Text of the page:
It could be said with some justification that the main criticism of the probability argument is that it is probabilistic, the main criticism of the argument by analogy is that it is analogical and the main criticism of the transcendental argument is that it is transcendental.
It is as if we are being presented with a stark choice. Either we accept the inevitable implications of the design arguments - a designer - or we reject the very fabric of rational discourse.
Either we accept the conclusions of our own reasoning or we reject our ability to reason.
Either we accept the available evidence or else we embrace a radical and cynical scepticism.
To deny God at the cost of our very reason would be a pyrrhic victory indeed.
Edward Holloway in the introduction to the third volume of his Perspectives in Philosophy considers any acceptance of an evolutionary process without recourse to “Mind” to be a “vacuity of human intelligence.” In many respects it has been the task of this article to expose this vacuity and with this aim in mind we shall conclude by considering the following conversation:
Metaphysicist: As Taylor's example of the Welsh stones clearly shows; investing one’s human cognitive faculties with the ability to convey truth whilst at the same time believing fundamentally that they are the mere product of insensate forces of nature is a mistake.
Evolutionist: But our eyes convey reality because if they didn't the organism they belonged to wouldn't have survived long enough to pass on its genes.
Now the strength - the force - of the evolutionist’s position in the above exchange is that it is true! Organisms that through a random genetic mutation were able to sense the world around them better were more likely to survive and so more likely to pass on their mutated genes (you know the story). As far as Taylor is concerned, however, the weakness of the evolutionist's position is not that it is false, but that it singularly fails to answer the question posed by the Welsh stones. The implication of Taylor’s argument is not (necessarily) that the theory of evolution is wrong, but that “there must be more to it than that”. Taylor’s argument is not contra the theory of evolution; it is contra the suggestion that evolution alone can provide the answer.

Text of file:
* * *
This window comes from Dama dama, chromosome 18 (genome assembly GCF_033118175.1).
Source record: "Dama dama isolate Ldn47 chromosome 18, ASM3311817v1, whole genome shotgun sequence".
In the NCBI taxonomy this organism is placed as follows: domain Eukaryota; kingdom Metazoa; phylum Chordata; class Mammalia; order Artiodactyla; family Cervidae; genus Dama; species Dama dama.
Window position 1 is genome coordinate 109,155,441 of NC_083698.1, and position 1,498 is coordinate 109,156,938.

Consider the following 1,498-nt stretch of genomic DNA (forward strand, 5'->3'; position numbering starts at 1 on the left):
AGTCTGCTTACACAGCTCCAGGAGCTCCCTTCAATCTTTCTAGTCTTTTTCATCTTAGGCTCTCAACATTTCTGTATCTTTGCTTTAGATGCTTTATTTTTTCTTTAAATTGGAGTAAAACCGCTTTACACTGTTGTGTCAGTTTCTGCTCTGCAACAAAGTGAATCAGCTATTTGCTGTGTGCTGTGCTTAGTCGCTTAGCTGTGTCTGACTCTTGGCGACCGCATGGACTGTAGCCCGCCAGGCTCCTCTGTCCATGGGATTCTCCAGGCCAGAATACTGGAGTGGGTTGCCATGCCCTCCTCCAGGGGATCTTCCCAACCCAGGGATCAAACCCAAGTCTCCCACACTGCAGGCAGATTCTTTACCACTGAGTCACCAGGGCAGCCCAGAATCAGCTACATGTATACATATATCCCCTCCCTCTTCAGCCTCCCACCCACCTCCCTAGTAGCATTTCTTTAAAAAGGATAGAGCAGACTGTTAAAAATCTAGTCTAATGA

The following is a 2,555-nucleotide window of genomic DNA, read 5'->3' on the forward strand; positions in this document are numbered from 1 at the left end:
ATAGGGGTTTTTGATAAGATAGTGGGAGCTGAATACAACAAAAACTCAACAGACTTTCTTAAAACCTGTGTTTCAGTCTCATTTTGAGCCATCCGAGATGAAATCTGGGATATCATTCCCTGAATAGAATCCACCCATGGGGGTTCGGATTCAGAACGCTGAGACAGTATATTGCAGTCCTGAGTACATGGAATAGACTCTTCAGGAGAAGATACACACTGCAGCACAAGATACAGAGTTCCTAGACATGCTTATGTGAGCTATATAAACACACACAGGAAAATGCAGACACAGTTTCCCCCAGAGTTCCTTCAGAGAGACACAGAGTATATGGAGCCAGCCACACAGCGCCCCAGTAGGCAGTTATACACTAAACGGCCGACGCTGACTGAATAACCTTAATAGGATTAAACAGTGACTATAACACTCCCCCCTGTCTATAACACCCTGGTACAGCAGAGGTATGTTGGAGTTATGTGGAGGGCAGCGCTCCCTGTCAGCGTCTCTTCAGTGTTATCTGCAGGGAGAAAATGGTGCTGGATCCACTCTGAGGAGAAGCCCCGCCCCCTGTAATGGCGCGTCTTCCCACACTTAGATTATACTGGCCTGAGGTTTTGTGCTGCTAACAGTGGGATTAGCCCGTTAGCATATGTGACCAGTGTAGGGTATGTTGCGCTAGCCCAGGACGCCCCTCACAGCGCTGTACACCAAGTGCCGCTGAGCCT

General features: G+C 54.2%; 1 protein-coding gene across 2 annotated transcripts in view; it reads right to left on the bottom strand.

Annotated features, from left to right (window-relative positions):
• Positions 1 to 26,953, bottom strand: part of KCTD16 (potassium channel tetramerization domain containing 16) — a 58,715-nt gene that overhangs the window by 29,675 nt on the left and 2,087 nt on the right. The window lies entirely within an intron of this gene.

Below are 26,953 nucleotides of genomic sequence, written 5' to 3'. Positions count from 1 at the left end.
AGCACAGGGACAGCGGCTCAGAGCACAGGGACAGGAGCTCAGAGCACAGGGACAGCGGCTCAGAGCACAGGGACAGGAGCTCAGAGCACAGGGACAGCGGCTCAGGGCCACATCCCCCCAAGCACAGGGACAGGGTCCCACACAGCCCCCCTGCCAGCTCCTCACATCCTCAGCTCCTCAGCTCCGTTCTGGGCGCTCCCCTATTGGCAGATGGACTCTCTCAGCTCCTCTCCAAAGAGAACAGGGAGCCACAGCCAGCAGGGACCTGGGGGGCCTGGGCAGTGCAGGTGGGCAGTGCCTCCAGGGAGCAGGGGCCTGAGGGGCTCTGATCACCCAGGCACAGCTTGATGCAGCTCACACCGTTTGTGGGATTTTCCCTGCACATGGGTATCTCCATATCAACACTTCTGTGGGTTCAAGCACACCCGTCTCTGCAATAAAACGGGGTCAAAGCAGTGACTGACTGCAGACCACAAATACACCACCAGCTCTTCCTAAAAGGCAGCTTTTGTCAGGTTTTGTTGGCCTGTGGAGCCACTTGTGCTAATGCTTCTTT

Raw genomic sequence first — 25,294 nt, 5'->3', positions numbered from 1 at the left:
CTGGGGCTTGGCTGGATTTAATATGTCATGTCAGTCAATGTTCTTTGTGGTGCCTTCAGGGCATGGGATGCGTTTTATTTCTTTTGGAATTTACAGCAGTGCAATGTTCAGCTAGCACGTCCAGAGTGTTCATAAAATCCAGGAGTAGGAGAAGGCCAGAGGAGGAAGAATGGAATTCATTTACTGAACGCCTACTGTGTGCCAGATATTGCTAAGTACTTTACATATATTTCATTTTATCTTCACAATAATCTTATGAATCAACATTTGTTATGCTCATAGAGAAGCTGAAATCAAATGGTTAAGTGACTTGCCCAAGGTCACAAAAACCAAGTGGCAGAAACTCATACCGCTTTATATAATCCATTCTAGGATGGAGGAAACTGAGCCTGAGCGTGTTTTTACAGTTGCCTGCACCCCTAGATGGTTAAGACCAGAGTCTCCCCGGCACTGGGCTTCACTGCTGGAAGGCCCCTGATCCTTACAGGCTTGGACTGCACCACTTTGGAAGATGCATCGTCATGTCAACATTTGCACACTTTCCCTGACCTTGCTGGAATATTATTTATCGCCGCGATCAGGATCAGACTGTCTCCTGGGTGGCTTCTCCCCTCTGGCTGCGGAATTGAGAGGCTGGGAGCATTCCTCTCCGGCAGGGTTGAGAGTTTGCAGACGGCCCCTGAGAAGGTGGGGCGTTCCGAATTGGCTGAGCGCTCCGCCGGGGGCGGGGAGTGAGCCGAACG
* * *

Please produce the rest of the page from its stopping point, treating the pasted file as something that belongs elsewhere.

Creation Compatible with Evolution
Faced with the implications of the Welsh stones, therefore, it is not enough simply to re-present Darwin. One can quite easily posit models of God's interaction with the world that both uphold the truth of evolution and explain how it is that we can attribute a purpose to things in the world. One such model might be described as a "Game Designer God" - a God who invents the rules of evolution and then happily sits back and watches the wheels turn. Such a model would explain how it is that we find the universe intelligible. The universe is intelligible precisely because it is created/designed by an intelligent being. As an important aside here it should be pointed out that such a model of God's interaction with the world is not meant to be a theological "how it is" model. A God who sitsback and watches the wheels turn is of course the God of the Deism heresy. No, the Game designer God model is not being used here to convey a theological truth - it is simply being cited as a counter-example to the theory that creation is incompatible with evolution. As any mathematician will tell you, you only need one counter-example to disprove a general result.
This then is the reason why simply re-presenting Darwin is not enough. The theory of evolution is not at issue. The point being made is not that the theory of evolution is wrong, but that it is impotent when it comes to explaining the intelligibility of the universe and the purpose of things. Evolutionists would do well to heed Wittgenstein's dictum that what can be said at all can be said clearly and, whereof one cannot speak one should remain silent.
A gaping hole lies at the heart of the theory of evolution and simply giving this hole a name is not a solution to the problem. Calling the hole a blind watchmaker as Dawkins does, or describing the end products of evolution as non-teleologically produced teleology is no explanation. All such devices are mere smoke and mirrors; attempts to paper over the yawning chasm. We need to build a wisdom tradition of apologetics to illuminate this gaping hole because the force of the evolutionist's argument remains and I hereby ask the advice of every wise person (Tob 4:18); how can we best expose the inadequacy of the evolutionist's stance?
A Black Hole in Science and a Plea for Wisdom
The evolutionist's response in the above dialogue has the feel of a category error, akin to asking the question "is red round or square?" The reason for this perception may be that the evolutionist's position is founded on a deficient metaphysics, materialism. Materialism is missing the meta-category of mind. It is perhaps precisely because the mistake being made by our model evolutionist is buried deep within his underlying metaphysics that the force of his position remains and we need, therefore, imagination and insight to challenge it.